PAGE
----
Paul Theroux’s short story in The New Yorker, Oct 7 2013, is the perfect mix of clear prose and intriguing fiction. Modern in mood and concept, I’m the Meat, You’re the Knife, is captivating in a smart but straightforward manner. While applied truths emerge from the text, the content slowly reveals another thread that is darker, dare I say, even cruel. With uncertain mischievousness that has become the mainstay of the best contemporary short fiction around these days, the narrative pulls the reader seamlessly forwards.
Tricky, and telling of death in all its aftermath-practicality and pre-build-up vulnerability – the story strikes the exact path (complete with dips and bends) between empathy and payback, politeness and manipulation; and, most importantly, follows along the spine of the principle: You better be mindful of the things you do for they can come back to bite you.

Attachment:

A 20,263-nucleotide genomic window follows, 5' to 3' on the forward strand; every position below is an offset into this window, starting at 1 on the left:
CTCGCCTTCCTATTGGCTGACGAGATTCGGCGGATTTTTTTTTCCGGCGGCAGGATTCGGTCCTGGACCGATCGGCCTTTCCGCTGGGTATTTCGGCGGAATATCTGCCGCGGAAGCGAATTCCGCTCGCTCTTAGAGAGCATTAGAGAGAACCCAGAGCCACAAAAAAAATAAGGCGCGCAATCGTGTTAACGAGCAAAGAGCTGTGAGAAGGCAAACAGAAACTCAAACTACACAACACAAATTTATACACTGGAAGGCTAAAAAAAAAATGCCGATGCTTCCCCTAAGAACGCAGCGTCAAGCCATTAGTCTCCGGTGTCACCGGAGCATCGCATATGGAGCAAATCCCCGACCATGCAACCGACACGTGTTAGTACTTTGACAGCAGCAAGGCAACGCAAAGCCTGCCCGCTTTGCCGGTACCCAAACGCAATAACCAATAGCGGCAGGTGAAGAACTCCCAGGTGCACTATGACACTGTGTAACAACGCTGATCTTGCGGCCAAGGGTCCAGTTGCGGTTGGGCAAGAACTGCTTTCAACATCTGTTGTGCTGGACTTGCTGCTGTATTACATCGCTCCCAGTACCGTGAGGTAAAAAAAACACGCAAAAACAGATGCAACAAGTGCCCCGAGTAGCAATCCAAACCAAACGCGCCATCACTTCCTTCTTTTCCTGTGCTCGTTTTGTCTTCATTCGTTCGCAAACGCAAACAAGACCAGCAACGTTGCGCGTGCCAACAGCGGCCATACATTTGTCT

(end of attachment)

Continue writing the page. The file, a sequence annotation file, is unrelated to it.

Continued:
Or perhaps not! Indeed, why the work works so well, is that, as the reader, you are never really told – although you think you know – if you’re batting for the right person: a constant that keeps you on its string until the very last.